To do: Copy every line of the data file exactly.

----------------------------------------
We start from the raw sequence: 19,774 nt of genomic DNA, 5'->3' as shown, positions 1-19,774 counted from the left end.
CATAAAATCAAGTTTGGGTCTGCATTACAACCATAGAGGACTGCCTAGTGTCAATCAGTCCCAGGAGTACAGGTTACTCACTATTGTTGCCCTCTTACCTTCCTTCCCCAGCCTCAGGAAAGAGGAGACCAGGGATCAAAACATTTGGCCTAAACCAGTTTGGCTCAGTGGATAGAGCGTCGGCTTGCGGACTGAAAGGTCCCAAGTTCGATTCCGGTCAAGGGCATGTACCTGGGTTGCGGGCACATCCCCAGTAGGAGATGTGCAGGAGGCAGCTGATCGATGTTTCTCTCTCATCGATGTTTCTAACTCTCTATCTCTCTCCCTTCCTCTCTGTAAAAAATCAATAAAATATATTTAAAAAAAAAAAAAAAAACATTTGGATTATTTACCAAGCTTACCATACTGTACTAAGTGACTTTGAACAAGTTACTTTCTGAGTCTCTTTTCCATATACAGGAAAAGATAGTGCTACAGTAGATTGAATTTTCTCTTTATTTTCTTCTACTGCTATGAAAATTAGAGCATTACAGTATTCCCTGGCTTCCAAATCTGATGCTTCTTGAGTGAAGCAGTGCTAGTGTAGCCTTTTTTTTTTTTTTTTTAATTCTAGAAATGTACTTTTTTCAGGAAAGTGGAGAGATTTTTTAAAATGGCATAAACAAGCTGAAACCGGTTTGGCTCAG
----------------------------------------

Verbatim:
We start from the raw sequence: 19,774 nt of genomic DNA, 5'->3' as shown, positions 1-19,774 counted from the left end.
CATAAAATCAAGTTTGGGTCTGCATTACAACCATAGAGGACTGCCTAGTGTCAATCAGTCCCAGGAGTACAGGTTACTCACTATTGTTGCCCTCTTACCTTCCTTCCCCAGCCTCAGGAAAGAGGAGACCAGGGATCAAAACATTTGGCCTAAACCAGTTTGGCTCAGTGGATAGAGCGTCGGCTTGCGGACTGAAAGGTCCCAAGTTCGATTCCGGTCAAGGGCATGTACCTGGGTTGCGGGCACATCCCCAGTAGGAGATGTGCAGGAGGCAGCTGATCGATGTTTCTCTCTCATCGATGTTTCTAACTCTCTATCTCTCTCCCTTCCTCTCTGTAAAAAATCAATAAAATATATTTAAAAAAAAAAAAAAAAACATTTGGATTATTTACCAAGCTTACCATACTGTACTAAGTGACTTTGAACAAGTTACTTTCTGAGTCTCTTTTCCATATACAGGAAAAGATAGTGCTACAGTAGATTGAATTTTCTCTTTATTTTCTTCTACTGCTATGAAAATTAGAGCATTACAGTATTCCCTGGCTTCCAAATCTGATGCTTCTTGAGTGAAGCAGTGCTAGTGTAGCCTTTTTTTTTTTTTTTTTAATTCTAGAAATGTACTTTTTTCAGGAAAGTGGAGAGATTTTTTAAAATGGCATAAACAAGCTGAAACCGGTTTGGCTCAG